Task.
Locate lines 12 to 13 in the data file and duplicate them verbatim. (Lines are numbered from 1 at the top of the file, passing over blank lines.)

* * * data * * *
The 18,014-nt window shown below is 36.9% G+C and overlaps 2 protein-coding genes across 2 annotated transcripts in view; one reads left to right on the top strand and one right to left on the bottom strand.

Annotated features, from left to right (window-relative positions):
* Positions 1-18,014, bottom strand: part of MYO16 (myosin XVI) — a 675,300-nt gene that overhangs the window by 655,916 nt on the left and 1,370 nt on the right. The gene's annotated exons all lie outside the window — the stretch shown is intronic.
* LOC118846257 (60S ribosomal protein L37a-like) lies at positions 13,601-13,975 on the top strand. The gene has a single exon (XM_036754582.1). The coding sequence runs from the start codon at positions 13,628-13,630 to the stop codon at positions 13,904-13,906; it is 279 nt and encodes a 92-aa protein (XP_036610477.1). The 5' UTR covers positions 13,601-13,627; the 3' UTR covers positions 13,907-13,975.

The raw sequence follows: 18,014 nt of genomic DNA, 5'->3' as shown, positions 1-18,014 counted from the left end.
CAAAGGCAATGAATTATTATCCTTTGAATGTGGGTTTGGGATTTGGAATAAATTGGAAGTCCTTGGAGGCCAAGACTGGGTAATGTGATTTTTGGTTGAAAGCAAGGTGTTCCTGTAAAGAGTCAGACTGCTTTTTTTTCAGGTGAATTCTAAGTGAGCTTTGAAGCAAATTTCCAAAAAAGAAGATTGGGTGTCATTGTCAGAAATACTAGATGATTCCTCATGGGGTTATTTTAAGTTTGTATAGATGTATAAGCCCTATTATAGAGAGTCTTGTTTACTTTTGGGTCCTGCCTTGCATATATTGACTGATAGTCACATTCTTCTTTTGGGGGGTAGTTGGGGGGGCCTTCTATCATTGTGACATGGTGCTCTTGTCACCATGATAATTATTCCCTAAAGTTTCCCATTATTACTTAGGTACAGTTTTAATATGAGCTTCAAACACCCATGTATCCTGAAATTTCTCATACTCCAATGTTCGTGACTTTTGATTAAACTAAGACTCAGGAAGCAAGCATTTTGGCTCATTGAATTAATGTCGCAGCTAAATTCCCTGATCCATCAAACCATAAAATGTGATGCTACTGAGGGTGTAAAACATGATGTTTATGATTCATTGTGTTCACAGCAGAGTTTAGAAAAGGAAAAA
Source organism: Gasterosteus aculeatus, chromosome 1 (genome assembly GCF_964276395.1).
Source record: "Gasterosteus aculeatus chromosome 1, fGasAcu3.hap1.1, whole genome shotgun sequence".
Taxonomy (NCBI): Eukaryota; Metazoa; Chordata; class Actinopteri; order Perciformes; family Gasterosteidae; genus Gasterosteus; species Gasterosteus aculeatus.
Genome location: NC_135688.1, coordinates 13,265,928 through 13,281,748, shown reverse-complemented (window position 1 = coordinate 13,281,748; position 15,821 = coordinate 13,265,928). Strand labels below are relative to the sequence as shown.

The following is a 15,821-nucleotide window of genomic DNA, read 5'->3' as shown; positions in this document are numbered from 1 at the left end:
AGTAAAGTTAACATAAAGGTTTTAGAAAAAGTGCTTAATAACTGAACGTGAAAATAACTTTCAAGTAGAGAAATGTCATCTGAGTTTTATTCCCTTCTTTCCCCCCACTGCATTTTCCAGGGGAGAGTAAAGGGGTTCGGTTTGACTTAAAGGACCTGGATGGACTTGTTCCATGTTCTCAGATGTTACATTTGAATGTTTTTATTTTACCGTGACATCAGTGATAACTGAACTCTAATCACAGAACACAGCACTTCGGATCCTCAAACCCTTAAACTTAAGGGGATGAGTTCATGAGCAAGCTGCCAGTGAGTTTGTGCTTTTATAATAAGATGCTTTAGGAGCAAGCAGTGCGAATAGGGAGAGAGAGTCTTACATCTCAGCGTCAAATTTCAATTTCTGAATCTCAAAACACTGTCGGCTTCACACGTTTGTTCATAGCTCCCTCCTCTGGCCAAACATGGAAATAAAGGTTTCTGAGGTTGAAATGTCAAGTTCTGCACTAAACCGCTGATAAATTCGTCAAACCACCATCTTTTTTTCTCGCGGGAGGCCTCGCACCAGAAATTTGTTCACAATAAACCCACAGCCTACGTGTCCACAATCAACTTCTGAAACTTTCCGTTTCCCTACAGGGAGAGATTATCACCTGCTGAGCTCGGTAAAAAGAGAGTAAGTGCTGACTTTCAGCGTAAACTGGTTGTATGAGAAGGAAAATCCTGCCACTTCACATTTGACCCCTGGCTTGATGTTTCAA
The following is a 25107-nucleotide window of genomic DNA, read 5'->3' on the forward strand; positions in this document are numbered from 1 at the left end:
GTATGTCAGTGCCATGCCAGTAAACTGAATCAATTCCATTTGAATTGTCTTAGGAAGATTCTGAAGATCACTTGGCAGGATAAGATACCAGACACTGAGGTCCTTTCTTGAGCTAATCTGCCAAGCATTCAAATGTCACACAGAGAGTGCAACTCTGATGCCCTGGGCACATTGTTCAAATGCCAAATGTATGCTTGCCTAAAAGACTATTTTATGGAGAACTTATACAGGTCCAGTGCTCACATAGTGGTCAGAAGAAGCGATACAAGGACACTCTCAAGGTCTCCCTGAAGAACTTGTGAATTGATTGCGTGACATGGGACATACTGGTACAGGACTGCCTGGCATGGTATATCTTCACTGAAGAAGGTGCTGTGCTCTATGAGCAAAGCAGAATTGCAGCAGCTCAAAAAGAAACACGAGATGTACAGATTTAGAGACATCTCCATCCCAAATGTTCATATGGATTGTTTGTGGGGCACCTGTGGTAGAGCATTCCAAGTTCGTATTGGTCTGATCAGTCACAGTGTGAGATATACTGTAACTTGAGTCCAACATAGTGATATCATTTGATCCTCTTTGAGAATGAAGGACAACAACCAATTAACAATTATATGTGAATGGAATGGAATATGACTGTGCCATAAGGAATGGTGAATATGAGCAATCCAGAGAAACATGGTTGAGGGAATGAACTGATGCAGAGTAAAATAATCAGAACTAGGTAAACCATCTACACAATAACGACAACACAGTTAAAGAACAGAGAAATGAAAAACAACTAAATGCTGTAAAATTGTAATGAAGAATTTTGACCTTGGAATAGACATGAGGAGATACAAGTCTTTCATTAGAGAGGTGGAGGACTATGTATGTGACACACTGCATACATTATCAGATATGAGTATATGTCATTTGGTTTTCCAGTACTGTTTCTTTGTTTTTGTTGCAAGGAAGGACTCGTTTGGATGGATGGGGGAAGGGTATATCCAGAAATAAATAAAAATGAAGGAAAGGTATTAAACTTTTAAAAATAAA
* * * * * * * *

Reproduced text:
AGTAAAGTTAACATAAAGGTTTTAGAAAAAGTGCTTAATAACTGAACGTGAAAATAACTTTCAAGTAGAGAAATGTCATCTGAGTTTTATTCCCTTCTTTCCCCCCACTGCATTTTCCAGGGGAGAGTAAAGGGGTTCGGTTTGACTTAAAGGACCTGGATGGACTTGTTCCATGTTCTCAGATGTTACATTTGAATGTTTTTATTTTACCGTGACATCAGTGATAACTGAACTCTAATCACAGAACACAGCACTTCGGATCCTCAAACCCTTAAACTTAAGGGGATGAGTTCATGAGCAAGCTGCCAGTGAGTTTGTGCTTTTATAATAAGATGCTTTAGGAGCAAGCAGTGCGAATAGGGAGAGAGAGTCTTACATCTCAGCGTCAAATTTCAATTTCTGAATCTCAAAACACTGTCGGCTTCACACGTTTGTTCATAGCTCCCTCCTCTGGCCAAACATGGAAATAAAGGTTTCTGAGGTTGAAATGTCAAGTTCTGCACTAAACCGCTGATAAATTCGTCAAACCACCATCTTTTTTTCTCGCGGGAGGCCTCGCACCAGAAATTTGTTCACAATAAACCCACAGCCTACGTGTCCACAATCAACTTCTGAAACTTTCCGTTTCCCTACAGGGAGAGATTATCACCTGCTGAGCTCGGTAAAAAGAGAGTAAGTGCTGACTTTCAGCGTAAACTGGTTGTATGAGAAGGAAAATCCTGCCACTTCACATTTGACCCCTGGCTTGATGTTTCAA
The following is a 25107-nucleotide window of genomic DNA, read 5'->3' on the forward strand; positions in this document are numbered from 1 at the left end: